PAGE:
8. There are only two scenes from the theatrical that are missing in this cut (again, as far as I can recall), and this is the first, sort of. Instead of Laurie stopping to play with a pig on her way to work, she goes to the shrink and tells her about playing with the pig (and we see maybe 3-4 seconds of it, in flashback), and how it triggered a nervous breakdown of sorts. She then demands more pills and then, when the shrink denies her that, she freaks out and swears at her some more. In fact, the most noticeable change about this cut is that it gives Scout Taylor Compton several more opportunities to say the word “fuck” and all of its variations.
9. Another fight between Annie and Laurie (including the line from the trailer where Annie says “You act like you’re the only one who got messed up!”), which kicks off when Annie finds Laurie drinking a beer in her room.
10. In the scene that is most likely to piss off the “purists”, a non-masked Michael walks through yet another field, albeit in broad daylight this time. He comes across a billboard for Loomis’ book, and he looks at it angrily along with the ghosts of his young self and Sheri Moon.
11. When Laurie and Maya (Brea Grant) come home from the party, there is a short added scene of them making tea in the kitchen prior to going upstairs. We also get a shot of Michael seemingly walking out of the house.
12. The best addition to the film is a longer version of Brackett finding Annie’s body. After a few “No!!!”s, we see quick video flashback footage of a young Annie (obviously personal footage of Danielle Harris from when she was 7 or 8) as he weeps near the bathroom door.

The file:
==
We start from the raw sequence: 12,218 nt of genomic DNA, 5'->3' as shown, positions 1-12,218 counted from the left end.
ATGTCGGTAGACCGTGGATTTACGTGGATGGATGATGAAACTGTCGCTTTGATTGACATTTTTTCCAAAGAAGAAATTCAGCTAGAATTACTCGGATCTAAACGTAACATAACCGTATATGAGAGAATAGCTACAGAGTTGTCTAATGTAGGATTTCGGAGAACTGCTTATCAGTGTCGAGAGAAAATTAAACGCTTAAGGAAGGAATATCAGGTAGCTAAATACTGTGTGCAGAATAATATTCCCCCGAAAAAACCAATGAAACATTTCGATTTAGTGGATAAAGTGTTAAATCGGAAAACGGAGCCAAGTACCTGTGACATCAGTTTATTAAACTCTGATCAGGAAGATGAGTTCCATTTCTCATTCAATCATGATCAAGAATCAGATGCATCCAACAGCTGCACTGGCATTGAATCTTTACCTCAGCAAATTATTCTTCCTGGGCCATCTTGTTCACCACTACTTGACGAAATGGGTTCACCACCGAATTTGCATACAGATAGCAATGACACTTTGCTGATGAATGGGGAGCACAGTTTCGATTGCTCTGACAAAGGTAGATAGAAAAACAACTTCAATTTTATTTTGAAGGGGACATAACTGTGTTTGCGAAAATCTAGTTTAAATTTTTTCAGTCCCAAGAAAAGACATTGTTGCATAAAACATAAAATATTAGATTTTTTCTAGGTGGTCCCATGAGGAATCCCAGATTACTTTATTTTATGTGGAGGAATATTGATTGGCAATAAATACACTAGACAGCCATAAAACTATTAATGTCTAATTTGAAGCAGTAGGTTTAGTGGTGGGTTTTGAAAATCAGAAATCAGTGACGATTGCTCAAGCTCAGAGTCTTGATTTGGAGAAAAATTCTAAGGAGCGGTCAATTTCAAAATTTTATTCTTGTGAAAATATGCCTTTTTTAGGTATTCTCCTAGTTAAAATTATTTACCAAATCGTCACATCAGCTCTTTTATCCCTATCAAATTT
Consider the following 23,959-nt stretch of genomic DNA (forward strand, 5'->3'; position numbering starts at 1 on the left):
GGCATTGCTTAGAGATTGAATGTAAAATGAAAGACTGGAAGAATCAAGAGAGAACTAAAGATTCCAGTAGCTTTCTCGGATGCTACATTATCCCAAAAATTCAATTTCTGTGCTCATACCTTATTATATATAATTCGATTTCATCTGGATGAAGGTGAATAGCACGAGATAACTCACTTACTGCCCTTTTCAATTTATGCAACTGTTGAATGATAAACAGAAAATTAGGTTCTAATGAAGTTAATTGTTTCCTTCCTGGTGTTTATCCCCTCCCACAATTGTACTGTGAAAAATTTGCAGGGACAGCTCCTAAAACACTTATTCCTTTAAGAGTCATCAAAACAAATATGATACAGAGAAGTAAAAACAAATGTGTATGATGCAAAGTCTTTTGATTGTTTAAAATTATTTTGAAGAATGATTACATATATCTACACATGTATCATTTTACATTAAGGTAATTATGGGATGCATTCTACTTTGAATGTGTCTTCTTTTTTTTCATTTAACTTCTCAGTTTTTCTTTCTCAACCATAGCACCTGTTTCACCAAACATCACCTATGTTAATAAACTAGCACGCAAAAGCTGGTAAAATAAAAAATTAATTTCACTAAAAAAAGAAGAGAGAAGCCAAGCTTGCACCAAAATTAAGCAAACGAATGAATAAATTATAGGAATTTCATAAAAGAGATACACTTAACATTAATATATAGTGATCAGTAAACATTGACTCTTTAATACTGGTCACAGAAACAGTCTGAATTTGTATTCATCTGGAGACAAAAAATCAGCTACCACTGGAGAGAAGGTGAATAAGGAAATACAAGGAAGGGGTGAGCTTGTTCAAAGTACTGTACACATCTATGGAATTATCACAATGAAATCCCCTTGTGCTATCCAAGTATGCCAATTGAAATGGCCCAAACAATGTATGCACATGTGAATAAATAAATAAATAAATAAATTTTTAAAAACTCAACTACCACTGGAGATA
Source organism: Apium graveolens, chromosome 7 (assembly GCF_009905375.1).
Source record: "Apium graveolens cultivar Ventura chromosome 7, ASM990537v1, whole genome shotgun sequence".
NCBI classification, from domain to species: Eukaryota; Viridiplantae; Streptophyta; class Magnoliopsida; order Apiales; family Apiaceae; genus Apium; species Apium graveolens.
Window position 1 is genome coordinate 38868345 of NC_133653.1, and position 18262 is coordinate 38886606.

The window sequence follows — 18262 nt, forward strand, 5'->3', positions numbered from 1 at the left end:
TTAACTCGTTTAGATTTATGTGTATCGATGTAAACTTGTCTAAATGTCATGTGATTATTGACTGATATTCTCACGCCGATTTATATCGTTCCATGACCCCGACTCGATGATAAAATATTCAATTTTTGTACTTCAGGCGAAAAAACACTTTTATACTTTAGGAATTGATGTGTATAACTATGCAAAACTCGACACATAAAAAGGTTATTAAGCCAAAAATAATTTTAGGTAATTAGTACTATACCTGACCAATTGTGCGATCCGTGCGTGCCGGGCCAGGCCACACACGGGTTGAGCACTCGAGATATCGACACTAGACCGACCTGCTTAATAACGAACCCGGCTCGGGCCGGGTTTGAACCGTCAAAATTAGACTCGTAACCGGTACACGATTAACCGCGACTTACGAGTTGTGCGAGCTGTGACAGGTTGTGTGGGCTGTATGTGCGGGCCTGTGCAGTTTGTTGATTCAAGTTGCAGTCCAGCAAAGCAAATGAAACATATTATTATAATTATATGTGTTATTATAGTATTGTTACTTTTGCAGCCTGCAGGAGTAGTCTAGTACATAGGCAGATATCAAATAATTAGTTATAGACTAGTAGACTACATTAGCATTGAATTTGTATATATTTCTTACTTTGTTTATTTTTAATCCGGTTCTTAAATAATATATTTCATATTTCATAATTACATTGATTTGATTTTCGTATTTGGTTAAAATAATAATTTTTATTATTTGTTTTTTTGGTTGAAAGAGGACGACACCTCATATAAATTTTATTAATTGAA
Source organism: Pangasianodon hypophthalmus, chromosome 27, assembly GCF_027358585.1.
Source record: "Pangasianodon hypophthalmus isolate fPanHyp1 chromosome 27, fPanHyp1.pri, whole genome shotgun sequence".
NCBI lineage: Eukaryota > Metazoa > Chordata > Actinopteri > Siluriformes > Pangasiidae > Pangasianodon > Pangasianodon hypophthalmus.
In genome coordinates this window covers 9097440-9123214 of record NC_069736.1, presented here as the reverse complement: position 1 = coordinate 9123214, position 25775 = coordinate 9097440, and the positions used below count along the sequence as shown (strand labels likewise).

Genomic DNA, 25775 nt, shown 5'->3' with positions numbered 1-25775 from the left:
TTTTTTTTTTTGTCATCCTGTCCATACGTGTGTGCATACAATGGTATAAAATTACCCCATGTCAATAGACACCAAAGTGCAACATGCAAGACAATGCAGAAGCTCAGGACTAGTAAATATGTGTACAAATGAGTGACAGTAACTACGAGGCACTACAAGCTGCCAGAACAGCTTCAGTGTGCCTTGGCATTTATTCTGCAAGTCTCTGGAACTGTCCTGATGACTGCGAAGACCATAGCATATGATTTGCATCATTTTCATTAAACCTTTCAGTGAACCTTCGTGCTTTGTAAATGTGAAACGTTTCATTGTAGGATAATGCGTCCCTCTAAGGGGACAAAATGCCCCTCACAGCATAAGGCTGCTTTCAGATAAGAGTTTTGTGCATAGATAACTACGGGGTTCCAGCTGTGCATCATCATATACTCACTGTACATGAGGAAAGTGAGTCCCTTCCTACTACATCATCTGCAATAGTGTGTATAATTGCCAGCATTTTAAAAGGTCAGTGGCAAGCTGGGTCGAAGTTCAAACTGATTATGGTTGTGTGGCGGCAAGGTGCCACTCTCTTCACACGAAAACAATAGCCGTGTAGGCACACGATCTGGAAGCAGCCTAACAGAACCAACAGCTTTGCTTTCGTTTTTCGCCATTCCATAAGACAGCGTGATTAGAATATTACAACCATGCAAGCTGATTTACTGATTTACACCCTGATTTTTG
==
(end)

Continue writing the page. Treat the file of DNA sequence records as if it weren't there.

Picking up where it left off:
13. The 2nd scene that is changed and thus removing theatrical version footage is the climax. Once Loomis enters the cabin the film is completely different. Michael doesn’t kill Loomis inside, instead he throws him through the wall of the cabin and yells "DIE!" (for real) before thrashing him in plain view of the cops. The cops then open fire and kill Michael (similar to the original ending of H1). Laurie then comes out, takes Michael’s knife, and approaches Loomis with it, apparently planning to stab him. The cops then open fire on her and seemingly kill her. We then fade to the same hospital footage from the end of the theatrical cut, only now it appears (to me anyway) that we are seeing Laurie’s version of the afterlife.
The only other significant change is that the "Halloween" and "Laurie" themes are no longer in the actual film, only in the end credits. The cover of “Love Hurts” now plays over the film’s final (pre-credits) moments.
Overall I think this is a better cut, though Zombie’s claim that it was “completely different” was, as usual for him, an exaggeration/lie. The focus is a bit more on Laurie’s damaged psyche in this cut, which is good, but the main problems with the film (Michael’s whereabouts for (now) two years, Loomis’ complete 180 and lack of any real connection to the rest of the film, and the boring/repetitive kill scenes) are just as evident. I will provide a full review of the cut along with the disc’s extras when I am able to go through them all. I can say this though - I do know for sure now that this is a better film than his original, if not by much.
What say you?